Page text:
How our heroes escape being trapped in a building with hordes of zombies struggling to get in will be familiar to those who've seen Shaun of the Dead or even The Dead Hate the Living (to be honest, it's been so long, I can't remember if this means of escape was in the comic), but should prove absolutely horrifying and disgusting to anyone not familiar with the genre.  It's a good example of just how far AMC is willing to let Darabont and company go with this zombie apocalypse scenario.  It bodes well for the future of the show.

And that's what this is all about, really.  Bringing this genre to the masses.  Or at least to the masses familiar with AMC's programming.  The real question about all of this is can the show appeal to a broader audience than just the typical gore-seeking zombie fan.  The premiere debuted to fantastic numbers, but that was on Halloween night, when audiences would be looking for a scare.  What's going to bring people back to the show on a weekly basis is going to be the characters and the emotional investment in the situation.

That's what makes Mad Men work.  It's what makes Breaking Bad work.  After two episodes of The Walking Dead, I'm not sure if it's got the level of writing and acting necessary to make it something special.  But with that said, for a first try at creating an ongoing television series set during a zombie apocalypse, I'm willing to forgive a bit of clumsy character work in the beginnings.  Particularly since they were only working with a six-issue order.

There are sacrifices that have to be made when you're only being given that small of an opportunity to get your story out there.  In six episodes, you've got to get things moving and let the actors get a feel for the roles as you go, revealing character through the action and relationships.  Dialogue can afford to be functional rather than believable.  Let's get through these first six episodes and then watch the characters develop over the course of the full second season.

But they've got to avoid two-dimensional stereotypes like Merle to make this something worth sticking with.  At least, for me.  I'm picky and annoying, I know.  Maybe the mass audience wants to see stereotypes like Merle get what's coming to them.  Maybe that's the sort of thing that will really expand the appeal of the show.  I wouldn't be surprised.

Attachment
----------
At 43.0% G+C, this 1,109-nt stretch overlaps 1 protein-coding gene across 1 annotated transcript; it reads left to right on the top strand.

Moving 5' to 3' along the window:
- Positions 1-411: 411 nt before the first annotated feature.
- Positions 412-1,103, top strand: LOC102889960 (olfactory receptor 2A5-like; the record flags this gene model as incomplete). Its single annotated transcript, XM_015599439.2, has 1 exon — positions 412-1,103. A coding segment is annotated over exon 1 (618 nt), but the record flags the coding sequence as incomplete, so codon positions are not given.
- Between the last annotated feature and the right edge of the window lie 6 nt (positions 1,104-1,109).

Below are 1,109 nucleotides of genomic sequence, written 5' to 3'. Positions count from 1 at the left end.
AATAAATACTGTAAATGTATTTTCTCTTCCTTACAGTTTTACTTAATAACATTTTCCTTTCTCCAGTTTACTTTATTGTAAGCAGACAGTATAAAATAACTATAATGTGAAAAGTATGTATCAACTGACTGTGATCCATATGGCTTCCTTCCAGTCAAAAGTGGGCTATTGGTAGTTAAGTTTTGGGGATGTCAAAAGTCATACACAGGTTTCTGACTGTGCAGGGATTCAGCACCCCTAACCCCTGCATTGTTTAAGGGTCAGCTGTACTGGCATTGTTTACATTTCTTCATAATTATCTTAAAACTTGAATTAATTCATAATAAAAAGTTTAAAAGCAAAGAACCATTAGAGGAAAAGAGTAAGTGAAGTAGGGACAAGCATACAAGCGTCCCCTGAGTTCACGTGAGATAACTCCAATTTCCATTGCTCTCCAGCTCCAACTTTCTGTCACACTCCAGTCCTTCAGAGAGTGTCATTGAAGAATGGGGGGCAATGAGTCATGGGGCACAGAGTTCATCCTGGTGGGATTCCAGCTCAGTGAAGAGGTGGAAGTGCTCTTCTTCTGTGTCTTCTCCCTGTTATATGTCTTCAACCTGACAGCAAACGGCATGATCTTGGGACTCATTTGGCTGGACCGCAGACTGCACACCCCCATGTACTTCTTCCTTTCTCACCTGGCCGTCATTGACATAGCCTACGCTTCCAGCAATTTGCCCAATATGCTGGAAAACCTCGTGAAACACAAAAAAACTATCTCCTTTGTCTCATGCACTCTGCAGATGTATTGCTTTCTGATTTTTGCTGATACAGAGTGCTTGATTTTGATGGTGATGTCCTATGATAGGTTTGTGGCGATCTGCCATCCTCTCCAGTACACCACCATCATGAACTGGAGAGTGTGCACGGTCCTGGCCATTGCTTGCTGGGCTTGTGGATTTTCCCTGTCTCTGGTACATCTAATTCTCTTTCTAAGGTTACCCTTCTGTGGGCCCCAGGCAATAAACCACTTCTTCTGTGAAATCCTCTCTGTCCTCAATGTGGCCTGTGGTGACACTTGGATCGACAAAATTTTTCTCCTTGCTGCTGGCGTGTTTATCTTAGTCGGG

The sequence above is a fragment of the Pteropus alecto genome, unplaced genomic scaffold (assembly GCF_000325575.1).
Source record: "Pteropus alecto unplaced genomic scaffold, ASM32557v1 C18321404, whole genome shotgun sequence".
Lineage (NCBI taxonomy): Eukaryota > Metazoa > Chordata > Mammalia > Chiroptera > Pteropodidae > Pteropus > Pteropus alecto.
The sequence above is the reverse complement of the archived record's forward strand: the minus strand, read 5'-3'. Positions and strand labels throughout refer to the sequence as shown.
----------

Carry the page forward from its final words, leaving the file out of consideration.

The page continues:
I'm just disappointed that Darabont felt we had to use caricatures like Merle and T-Dog to bring the viewer in.  T-Dog, at least, turns out to not be the hip-hop cartoon that he seems to be in the beginning.  The question is, if Merle comes back for future episodes (and with an actor of Michael Rooker's caliber, I can only assume that he will), can they do something to make him more of a real character.  I hope so.

I'll definitely be watching, one way or the other. 


  1. If I'm understanding you correctly, yes they did use the same method to escape in the comic.

    I'm not sure about tentacles, but Gale Ann Hurd has said that they're thinking of a black and white option on the DVD release. I was not aware of a black and white version of The Mist; it wasn't an option on the version I just watched.

    And while The Shawshank Redemption is amazing, you're not missing much with The Green Mile.

  2. We watched episode 2 tonight. I didn't hate it, but I'm not sure where it's going with these "made-for-TV" characters. The zombie apocalypse is suddenly feeling a lot more crowded than I imagined it would be. Not to mention some shudder inducing dialogue. It was actually Rick's "we're all in it together" speech that made me wince the most. Just awful. That dialogue must be what zombie guts smell like. This is why I've given up on TV. It all just annoys me and pisses me off.

  3. You should be watching Terriers, Ben. Good dialogue, good acting, very entertaining.

  4. I think I'll pass. I just don't have the patience for TV anymore.